My Fur Babies

Kennedy’s Story

My husband brought a puppy home one day in 2008. He told me he found her, while working near the state college, walking around the neighborhood all by herself. She was probably about 6 months old at the time and he knew that she wouldn’t last long on the streets all alone, she was thin and scared.

He brought her to our house with the intention of me finding her a home through my work, but that’s not how I roll. I’m prone to keeping stray animals if I’m unable to find their owners. In my heart, I can’t stand not knowing if the new family is going to take care of them and treat them right.

So I named her Kennedy and I fell in love.

Kennedy got sick shortly after she came to live with us, she got a fever and was very lethargic. We never found out why she got sick, but we formed a special bond during the time we spent together, nursing her back to health. She was sick for a few weeks, but slowly got better and returned to being a healthy puppy.

Kennedy was a chewer as a pup. She chewed everything she could get to. It wasn’t fun, but that’s the reality of owning a puppy, they can chew you out of house and home. She chewed me out of a couch, a coffee table, and multiple DVD cases.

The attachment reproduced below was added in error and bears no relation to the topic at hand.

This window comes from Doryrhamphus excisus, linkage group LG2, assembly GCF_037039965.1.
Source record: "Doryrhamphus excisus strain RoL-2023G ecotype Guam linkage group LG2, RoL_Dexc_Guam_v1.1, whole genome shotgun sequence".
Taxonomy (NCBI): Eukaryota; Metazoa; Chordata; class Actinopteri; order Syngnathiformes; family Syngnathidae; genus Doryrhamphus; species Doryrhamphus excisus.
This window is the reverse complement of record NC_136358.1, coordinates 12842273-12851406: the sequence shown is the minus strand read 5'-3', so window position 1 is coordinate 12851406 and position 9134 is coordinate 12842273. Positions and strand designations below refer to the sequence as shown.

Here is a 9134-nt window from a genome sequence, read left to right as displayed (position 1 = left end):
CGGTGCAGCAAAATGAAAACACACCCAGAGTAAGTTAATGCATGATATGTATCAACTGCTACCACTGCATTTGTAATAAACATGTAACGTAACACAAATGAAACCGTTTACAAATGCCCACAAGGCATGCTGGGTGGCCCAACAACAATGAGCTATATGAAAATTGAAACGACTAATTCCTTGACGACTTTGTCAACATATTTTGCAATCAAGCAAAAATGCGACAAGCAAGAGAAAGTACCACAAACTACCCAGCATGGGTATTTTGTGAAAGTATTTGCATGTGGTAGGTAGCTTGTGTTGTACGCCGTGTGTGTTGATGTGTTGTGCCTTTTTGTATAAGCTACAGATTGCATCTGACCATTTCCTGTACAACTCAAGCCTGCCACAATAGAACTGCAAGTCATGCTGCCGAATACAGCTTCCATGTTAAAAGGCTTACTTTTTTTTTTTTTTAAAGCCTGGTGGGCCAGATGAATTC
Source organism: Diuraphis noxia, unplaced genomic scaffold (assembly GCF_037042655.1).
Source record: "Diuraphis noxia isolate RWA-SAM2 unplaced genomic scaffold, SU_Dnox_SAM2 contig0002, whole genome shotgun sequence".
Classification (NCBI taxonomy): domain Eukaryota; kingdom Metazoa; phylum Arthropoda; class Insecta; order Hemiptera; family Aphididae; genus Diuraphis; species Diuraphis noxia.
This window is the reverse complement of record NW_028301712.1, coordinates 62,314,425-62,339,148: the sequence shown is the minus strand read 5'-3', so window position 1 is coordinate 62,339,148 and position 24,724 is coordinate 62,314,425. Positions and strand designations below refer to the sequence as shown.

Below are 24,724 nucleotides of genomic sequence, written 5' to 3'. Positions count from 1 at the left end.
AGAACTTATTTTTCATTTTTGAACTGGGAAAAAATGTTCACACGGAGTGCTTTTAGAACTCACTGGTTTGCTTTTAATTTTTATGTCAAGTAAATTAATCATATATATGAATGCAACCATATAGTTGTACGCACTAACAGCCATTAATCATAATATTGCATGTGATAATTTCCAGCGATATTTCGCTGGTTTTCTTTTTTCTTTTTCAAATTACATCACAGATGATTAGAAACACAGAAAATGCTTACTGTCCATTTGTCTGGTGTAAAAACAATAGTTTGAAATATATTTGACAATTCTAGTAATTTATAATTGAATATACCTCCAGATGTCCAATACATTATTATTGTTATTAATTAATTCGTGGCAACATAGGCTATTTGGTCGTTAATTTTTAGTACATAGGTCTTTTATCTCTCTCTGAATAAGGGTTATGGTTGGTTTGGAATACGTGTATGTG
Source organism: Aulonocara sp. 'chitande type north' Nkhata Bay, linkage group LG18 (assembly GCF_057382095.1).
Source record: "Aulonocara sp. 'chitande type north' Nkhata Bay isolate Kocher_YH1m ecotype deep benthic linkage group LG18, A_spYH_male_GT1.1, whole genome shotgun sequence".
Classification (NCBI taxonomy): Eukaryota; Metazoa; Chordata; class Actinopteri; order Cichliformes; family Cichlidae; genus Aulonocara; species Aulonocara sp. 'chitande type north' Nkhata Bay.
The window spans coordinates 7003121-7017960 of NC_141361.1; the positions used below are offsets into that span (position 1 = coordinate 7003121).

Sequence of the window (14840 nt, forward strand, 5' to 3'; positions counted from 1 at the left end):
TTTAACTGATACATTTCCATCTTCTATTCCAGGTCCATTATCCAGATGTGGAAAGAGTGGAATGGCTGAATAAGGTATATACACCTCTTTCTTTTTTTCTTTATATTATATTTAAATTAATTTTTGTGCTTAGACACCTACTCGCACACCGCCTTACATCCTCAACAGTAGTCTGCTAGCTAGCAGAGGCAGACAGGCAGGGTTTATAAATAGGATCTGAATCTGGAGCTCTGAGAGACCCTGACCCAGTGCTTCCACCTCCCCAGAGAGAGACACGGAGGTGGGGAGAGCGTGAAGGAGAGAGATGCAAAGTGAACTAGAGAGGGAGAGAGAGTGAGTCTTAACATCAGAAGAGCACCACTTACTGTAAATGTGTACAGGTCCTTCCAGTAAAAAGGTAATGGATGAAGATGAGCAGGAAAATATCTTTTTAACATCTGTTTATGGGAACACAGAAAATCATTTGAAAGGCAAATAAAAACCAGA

Kennedy is one of those dogs, you may have one now or have had one in your past, that touches your heart in a special way that can be hard to describe. She’s just special.

She protects our home, she tolerates my children’s antics, she comforts me when I’m sad, and she makes me laugh. She has the sweetest doe eyes and the thickest lips.

She’s always near me, laying at my feet or beside my bed.

She’s best friends with my other dog Shelby. Since the day they first met they have been best buds, napping together at night and wrestling together during the day, they love each other endlessly.

Due to the heavy duty wrestling they both enjoy, Kennedy had to have both of her knees surgically repaired due to cruciate ligament tears, totaling over $4,000.

It’s a lot of money, and I’m lucky that I work at a veterinary clinic where the doctor there was able to perform the surgeries, but I would put any amount of money down to make sure she leads a happy and healthy life.

It’s been 2 years since her last surgery, she walks, runs, and wrestles as if she’s had no issues at all.